Mao stressed the attack was a warning,even hoping for later rapproachment, quoting a proverb, “Out of a rain of blows, friendship flows.”

The authors believe the war was avoidable. Until 1960 the dispute “had shown several instances where proposals of one side for the avoidance of conflict...were turned down by the other.” They make a strong case for the 1962 war being the result of layers of misperception.

The worst part of 1962 was its legacy. Four decades later and India and China are still fruitlessly talking about the border. The authors stress that “India is now dealing with a China which is significantly different from the Fifties and Sixties and now has an altered scheme of domestic priorities.”

But Sino-Indian relations are also distorted by another issue: Beijing’s support for Pakistan’s nuclear weapons and missile programmes. Until it is clear what China’s motives are, it will not be easy to dispel India’s distrust of China. Unfortunately, the book addresses this issue only superficially. The authors loosely say Pakistan and China share a strategic perspective in south Asia. Islamabad also acts as Beijing’s go-between. But there is no sense of why this should lead to gifts of atomic bombs. However they rightly say the past decade has seen Beijing slowly distance itself from Pakistan.    

Legal Order and Mental Disorder
By Amita Dhanda, Sage, Rs 450

In the heart of Calcutta, only a few kilometres from the office of the human rights commission, live about 150 men. They are locked up for nearly 16 hours a day. They eat jail food, wear jail clothes and have no contact with the world outside. They have skin diseases, twisted nails, shaved heads, dazed looks. The place they live in is formally called the Institute of Mental Health, but everybody knows it as Alipore Special Jail. More colloquially, Pagla jail. These 150 inmates are mentally ill.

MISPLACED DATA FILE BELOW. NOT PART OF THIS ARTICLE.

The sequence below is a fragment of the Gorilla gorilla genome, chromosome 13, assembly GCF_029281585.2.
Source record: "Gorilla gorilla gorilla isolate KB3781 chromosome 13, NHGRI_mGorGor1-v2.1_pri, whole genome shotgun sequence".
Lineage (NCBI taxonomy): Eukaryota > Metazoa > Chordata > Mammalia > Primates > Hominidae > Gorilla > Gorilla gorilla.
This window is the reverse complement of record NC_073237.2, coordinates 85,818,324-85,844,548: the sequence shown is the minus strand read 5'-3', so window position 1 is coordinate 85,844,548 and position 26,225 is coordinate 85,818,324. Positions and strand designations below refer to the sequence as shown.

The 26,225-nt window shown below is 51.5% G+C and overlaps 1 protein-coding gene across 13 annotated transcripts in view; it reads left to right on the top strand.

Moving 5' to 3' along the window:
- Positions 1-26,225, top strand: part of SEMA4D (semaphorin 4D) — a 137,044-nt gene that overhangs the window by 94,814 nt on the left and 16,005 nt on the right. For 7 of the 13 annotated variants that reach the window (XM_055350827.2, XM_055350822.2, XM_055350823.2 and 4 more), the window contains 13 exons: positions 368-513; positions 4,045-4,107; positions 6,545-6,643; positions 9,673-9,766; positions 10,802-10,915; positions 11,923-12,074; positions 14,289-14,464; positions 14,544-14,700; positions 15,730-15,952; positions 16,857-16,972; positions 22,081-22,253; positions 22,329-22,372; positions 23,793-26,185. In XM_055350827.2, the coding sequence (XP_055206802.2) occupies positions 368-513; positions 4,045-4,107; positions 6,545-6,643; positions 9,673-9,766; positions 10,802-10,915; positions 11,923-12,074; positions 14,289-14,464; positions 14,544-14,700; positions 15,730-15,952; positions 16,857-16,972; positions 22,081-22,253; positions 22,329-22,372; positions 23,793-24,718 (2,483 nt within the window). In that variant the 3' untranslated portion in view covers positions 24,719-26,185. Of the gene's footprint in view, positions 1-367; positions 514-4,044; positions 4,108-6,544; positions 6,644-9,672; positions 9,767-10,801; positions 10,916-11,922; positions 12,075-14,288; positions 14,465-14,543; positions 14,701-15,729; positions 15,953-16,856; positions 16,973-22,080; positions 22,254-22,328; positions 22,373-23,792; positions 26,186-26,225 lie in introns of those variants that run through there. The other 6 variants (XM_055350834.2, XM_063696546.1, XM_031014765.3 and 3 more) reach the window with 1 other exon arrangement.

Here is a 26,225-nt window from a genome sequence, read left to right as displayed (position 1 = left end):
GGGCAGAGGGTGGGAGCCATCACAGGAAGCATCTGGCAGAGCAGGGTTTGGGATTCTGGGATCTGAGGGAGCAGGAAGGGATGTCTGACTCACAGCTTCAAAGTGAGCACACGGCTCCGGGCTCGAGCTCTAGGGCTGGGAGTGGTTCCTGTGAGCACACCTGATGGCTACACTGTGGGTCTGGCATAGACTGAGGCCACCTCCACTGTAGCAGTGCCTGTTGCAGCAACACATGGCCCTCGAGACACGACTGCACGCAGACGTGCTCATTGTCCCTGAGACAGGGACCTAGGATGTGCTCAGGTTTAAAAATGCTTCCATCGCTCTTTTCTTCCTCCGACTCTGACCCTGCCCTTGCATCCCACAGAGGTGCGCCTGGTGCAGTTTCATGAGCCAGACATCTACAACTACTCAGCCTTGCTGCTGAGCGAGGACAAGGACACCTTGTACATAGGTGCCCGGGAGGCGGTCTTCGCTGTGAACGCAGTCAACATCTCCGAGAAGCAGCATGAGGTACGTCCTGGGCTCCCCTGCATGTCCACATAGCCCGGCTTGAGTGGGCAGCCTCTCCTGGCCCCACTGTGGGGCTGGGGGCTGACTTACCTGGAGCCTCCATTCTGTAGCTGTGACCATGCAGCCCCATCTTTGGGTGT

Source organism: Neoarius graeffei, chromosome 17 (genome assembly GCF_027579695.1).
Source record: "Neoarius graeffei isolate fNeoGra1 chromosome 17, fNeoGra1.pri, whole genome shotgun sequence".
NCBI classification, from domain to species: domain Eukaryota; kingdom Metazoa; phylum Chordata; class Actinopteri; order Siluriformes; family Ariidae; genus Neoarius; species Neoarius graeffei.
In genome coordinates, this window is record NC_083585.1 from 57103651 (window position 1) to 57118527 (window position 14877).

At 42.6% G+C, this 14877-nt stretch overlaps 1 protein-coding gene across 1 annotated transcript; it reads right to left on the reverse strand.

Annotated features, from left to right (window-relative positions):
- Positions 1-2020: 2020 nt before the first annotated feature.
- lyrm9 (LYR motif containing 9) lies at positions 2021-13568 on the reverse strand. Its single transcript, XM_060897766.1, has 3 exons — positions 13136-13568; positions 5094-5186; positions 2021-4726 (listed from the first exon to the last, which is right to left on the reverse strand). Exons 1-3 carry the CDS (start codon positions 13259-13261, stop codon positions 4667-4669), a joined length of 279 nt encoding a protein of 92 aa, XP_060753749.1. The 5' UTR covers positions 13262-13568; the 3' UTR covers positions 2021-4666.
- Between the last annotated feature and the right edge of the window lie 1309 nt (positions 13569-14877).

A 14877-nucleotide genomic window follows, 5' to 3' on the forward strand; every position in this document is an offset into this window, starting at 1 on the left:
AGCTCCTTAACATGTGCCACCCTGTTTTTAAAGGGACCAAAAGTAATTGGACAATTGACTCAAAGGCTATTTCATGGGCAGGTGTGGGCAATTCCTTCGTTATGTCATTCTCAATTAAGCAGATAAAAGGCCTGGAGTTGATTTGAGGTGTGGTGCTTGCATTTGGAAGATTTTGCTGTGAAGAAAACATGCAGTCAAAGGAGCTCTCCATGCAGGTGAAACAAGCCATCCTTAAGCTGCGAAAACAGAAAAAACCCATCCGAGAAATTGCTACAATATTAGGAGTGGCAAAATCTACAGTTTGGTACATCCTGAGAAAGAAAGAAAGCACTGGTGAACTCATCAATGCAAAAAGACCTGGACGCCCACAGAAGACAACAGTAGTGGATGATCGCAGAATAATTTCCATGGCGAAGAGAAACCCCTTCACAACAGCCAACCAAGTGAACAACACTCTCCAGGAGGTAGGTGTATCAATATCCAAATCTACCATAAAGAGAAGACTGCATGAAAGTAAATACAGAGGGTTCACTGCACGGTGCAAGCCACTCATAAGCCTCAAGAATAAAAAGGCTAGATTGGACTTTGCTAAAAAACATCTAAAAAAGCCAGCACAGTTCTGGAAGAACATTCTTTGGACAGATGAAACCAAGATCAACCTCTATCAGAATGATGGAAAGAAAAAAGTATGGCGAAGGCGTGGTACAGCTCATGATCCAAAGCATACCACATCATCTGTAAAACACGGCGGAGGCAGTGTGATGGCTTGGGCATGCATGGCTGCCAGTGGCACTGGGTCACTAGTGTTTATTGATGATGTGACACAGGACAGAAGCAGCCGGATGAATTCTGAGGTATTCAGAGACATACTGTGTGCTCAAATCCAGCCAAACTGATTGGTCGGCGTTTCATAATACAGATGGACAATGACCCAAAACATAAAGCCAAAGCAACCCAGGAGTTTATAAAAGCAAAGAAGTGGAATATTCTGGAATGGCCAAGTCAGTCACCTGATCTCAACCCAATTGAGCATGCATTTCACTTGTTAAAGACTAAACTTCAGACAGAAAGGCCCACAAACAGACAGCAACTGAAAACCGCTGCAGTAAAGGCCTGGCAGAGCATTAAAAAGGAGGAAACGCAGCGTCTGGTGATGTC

What is there in our laws to stop the mentally ill from being treated worse than criminals in sordid jails? Practically nothing. As Amita Dhanda exposes in her well researched work, when it comes to the mentally ill, the very concept of modern law — as it has evolved over the last five decades — breaks down completely. Its role is confined to being the guardian of individual rights and liberty; and an instrument of public education.

Laws on mental health are anachronistic in that their priority, like that of the colonials, is to protect society from the dangerous manifestations of mental illness. The question of dignity, liberty and civil status of the mentally ill have been virtually left unaddressed. Dhanda’s work, rich in documentation and analysis, can be valuable in understanding the systematic deprivation of the mentally ill.

The major drawback of the mental health laws, rightly Dhanda’s prime focus, is their overriding stress on institutionalization. The primary concern is regulation of the admission procedures. This has several adverse fallouts. First, the need to ensure adequate treatment in hospitals is glossed over despite reports exposing abysmal living conditions and non-existent treatment in mental hospitals.

Second, the law does not make it mandatory for the state to house the mentally ill. It leaves the selection of “a suitable place of detention” upon the government’s discretion. Without an express prohibition — given the mere recommendatory role of the human rights commission — there is little hope of guaranteeing non-criminal treatment to the mentally ill.